What is physiotherapy?
Many people experience a number of physical difficulties, such as problems with strength, endurance, flexibility, balance and coordination due to cancer or treatment for cancer. Physiotherapists work with people to optimise their function and mobility, and promote independence and quality of life.
Lifehouse physiotherapists offer services to inpatients including:
- Providing walking aids to allow for more independent mobility
- Prescribing strengthening, balance and stretching exercises
- Early mobilisation and prevention of complications after surgery
- Education on falls prevention
- Providing exercises and strategies to promote optimal respiratory function
- Leah Steele – Leah.Steele@lh.org.au; 8514 0642
Who is my physiotherapist?
Leah Steele is a physiotherapist at Lifehouse. She began her career as a Rotational Physiotherapist at Redcliffe Hospital after completing a Bachelor of Physiotherapy (Hons 1A). She was attracted to Lifehouse by its holistic ethos and the unique opportunity to work in a young and growing hospital.
Leah helps inpatients who have difficulties with breathing or movement, with the aim of getting them home quickly and safely. She views her role as one of education and empowerment – giving people the knowledge they need to regain and maintain their quality of life and physical function.
Prior to joining Lifehouse, Leah volunteered at a hospital in Kenya, worked for a VIP in Saudi Arabia and was a Senior Physiotherapist at the Royal Brompton Hospital in London.
She is inspired by patients, particularly older patients with a strong drive to keep their independence.
Justin Cheong trained at Curtin University of Technology in Perth. He spent three years working in rural and remote Western Australia, including the hospitals in Port Hedland, Geraldton and Kununurra. He has since spent time working in the NHS, the Princess Grace Hospital in London, and the Epworth Hospital Richmond in Melbourne.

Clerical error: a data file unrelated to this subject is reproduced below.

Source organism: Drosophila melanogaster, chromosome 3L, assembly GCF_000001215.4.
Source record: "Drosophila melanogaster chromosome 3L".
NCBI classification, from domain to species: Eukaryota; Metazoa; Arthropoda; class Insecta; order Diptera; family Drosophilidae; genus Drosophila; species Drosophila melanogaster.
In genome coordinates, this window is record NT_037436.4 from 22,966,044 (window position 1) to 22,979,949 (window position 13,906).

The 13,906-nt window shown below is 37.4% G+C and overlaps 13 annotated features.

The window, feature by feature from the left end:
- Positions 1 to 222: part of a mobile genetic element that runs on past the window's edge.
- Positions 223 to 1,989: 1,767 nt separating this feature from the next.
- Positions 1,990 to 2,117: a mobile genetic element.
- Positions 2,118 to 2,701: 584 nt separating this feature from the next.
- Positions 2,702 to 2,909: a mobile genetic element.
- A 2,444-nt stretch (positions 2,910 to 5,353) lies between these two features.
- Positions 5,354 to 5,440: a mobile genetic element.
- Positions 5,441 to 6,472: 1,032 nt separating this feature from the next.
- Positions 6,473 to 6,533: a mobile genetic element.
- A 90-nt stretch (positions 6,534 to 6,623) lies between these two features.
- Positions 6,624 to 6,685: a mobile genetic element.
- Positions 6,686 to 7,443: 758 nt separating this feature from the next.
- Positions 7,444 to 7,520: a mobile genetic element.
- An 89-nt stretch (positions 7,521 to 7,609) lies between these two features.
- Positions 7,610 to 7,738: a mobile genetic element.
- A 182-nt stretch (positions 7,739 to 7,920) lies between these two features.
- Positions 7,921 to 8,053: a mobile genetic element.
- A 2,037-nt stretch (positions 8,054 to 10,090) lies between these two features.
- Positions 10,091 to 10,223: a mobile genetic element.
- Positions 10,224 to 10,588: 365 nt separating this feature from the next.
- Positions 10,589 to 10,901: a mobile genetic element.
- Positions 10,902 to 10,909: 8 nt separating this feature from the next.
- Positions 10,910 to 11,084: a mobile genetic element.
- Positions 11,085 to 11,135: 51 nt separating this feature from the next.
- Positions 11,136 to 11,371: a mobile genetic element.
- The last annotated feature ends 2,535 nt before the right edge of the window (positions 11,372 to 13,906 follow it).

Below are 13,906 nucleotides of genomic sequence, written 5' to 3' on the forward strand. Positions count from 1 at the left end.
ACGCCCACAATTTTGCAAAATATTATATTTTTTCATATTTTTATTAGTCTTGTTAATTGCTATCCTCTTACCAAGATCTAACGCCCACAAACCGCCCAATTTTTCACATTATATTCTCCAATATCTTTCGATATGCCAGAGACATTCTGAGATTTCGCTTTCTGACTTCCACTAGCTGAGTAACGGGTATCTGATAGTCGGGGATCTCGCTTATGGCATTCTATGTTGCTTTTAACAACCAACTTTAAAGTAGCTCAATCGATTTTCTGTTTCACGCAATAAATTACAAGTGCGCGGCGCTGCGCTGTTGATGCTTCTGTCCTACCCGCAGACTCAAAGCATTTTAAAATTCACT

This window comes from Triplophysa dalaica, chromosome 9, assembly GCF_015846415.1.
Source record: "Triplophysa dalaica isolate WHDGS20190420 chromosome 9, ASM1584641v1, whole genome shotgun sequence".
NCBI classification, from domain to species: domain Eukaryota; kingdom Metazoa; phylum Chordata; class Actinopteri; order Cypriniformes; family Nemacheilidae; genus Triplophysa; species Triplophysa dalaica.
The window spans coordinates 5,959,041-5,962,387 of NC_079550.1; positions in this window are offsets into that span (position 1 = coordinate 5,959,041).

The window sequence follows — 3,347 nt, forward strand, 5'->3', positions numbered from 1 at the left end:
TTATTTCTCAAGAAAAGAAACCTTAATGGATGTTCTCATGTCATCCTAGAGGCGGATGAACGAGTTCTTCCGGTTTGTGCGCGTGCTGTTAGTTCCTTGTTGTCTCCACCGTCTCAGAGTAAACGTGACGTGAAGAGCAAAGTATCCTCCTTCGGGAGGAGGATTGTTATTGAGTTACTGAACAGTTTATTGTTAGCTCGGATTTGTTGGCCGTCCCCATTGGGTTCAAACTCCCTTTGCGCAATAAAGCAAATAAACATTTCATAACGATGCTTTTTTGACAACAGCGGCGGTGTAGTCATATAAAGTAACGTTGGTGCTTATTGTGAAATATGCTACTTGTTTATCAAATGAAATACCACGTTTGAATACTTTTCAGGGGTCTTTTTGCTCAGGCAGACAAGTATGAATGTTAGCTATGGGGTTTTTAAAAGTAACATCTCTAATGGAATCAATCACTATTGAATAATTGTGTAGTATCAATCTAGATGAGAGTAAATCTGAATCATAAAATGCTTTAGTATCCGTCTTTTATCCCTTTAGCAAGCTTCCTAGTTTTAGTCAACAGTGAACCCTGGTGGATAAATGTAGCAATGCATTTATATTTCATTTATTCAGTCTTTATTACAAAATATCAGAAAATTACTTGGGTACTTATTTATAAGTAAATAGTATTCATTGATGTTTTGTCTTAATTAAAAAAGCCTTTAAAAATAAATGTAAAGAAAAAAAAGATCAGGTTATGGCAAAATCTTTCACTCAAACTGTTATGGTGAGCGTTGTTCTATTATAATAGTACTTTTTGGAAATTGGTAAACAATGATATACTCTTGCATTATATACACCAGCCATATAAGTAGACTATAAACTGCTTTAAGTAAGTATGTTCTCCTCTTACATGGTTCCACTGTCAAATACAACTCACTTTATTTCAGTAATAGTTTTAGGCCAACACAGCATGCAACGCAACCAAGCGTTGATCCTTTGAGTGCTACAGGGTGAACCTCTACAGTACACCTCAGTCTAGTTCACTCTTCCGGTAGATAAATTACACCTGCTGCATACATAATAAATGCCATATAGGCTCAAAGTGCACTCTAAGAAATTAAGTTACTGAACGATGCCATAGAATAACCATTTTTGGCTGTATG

Justin helps inpatients with breathing and mobility problems after surgery or illness. He provides education, exercises and guidance to maximize patients’ independence and mobility.
He is proud to be involved with a hospital that makes such huge difference in the lives of people with Cancer.
Louise Robins is a physiotherapist at Chris O’Brien Lifehouse. Louise graduated with a Bachelor of Physiotherapy (Hons) from Australian Catholic University in Sydney. Louise began her career as a new graduate rotational physiotherapist at Tamworth Rural Referral Hospital. Since then she has worked across the public and private healthcare systems in both acute and rehabilitation settings.
Louise enjoys working as a part of the multi-disciplinary team and across varied caseloads within the hospital. She has a special interest in the physiotherapy management of post-operative patients, in particular women’s health. Louise enjoys working with patients to promote independence with mobility and return to and maintenance of function with an aim to facilitate safe discharge.